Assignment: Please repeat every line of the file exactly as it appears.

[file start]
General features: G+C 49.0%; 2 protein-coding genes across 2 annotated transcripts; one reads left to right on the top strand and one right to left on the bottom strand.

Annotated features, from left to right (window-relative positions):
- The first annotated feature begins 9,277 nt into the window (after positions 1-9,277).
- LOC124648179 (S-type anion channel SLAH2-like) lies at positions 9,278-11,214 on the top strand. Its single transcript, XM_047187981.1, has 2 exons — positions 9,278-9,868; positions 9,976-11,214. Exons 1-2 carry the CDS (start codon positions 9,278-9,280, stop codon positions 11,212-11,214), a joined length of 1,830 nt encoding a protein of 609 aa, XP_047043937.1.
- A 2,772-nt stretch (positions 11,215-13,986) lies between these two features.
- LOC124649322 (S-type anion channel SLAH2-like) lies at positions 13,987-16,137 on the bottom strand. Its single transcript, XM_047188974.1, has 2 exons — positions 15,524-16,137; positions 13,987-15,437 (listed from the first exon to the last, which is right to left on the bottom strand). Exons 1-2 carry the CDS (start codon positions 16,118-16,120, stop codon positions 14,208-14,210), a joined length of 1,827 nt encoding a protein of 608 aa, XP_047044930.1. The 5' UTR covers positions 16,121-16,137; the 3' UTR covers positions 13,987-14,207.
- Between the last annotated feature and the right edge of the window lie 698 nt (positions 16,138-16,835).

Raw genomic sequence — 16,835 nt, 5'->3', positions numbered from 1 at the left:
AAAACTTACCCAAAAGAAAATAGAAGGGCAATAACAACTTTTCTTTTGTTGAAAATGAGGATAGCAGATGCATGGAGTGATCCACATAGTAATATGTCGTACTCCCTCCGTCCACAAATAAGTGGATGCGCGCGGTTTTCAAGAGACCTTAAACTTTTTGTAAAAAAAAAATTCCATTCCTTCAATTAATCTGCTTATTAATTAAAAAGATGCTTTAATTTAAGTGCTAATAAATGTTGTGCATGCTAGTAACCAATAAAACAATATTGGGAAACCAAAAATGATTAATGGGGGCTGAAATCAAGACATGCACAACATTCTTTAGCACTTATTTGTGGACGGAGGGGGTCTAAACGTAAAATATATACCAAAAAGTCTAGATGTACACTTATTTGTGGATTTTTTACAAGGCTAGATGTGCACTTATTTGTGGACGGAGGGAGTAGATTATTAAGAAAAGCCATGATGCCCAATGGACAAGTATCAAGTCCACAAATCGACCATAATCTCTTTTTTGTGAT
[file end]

General features: G+C 49.0%; 2 protein-coding genes across 2 annotated transcripts; one reads left to right on the top strand and one right to left on the bottom strand.

Annotated features, from left to right (window-relative positions):
- The first annotated feature begins 9,277 nt into the window (after positions 1-9,277).
- LOC124648179 (S-type anion channel SLAH2-like) lies at positions 9,278-11,214 on the top strand. Its single transcript, XM_047187981.1, has 2 exons — positions 9,278-9,868; positions 9,976-11,214. Exons 1-2 carry the CDS (start codon positions 9,278-9,280, stop codon positions 11,212-11,214), a joined length of 1,830 nt encoding a protein of 609 aa, XP_047043937.1.
- A 2,772-nt stretch (positions 11,215-13,986) lies between these two features.
- LOC124649322 (S-type anion channel SLAH2-like) lies at positions 13,987-16,137 on the bottom strand. Its single transcript, XM_047188974.1, has 2 exons — positions 15,524-16,137; positions 13,987-15,437 (listed from the first exon to the last, which is right to left on the bottom strand). Exons 1-2 carry the CDS (start codon positions 16,118-16,120, stop codon positions 14,208-14,210), a joined length of 1,827 nt encoding a protein of 608 aa, XP_047044930.1. The 5' UTR covers positions 16,121-16,137; the 3' UTR covers positions 13,987-14,207.
- Between the last annotated feature and the right edge of the window lie 698 nt (positions 16,138-16,835).

Raw genomic sequence — 16,835 nt, 5'->3', positions numbered from 1 at the left:
AAAACTTACCCAAAAGAAAATAGAAGGGCAATAACAACTTTTCTTTTGTTGAAAATGAGGATAGCAGATGCATGGAGTGATCCACATAGTAATATGTCGTACTCCCTCCGTCCACAAATAAGTGGATGCGCGCGGTTTTCAAGAGACCTTAAACTTTTTGTAAAAAAAAAATTCCATTCCTTCAATTAATCTGCTTATTAATTAAAAAGATGCTTTAATTTAAGTGCTAATAAATGTTGTGCATGCTAGTAACCAATAAAACAATATTGGGAAACCAAAAATGATTAATGGGGGCTGAAATCAAGACATGCACAACATTCTTTAGCACTTATTTGTGGACGGAGGGGGTCTAAACGTAAAATATATACCAAAAAGTCTAGATGTACACTTATTTGTGGATTTTTTACAAGGCTAGATGTGCACTTATTTGTGGACGGAGGGAGTAGATTATTAAGAAAAGCCATGATGCCCAATGGACAAGTATCAAGTCCACAAATCGACCATAATCTCTTTTTTGTGAT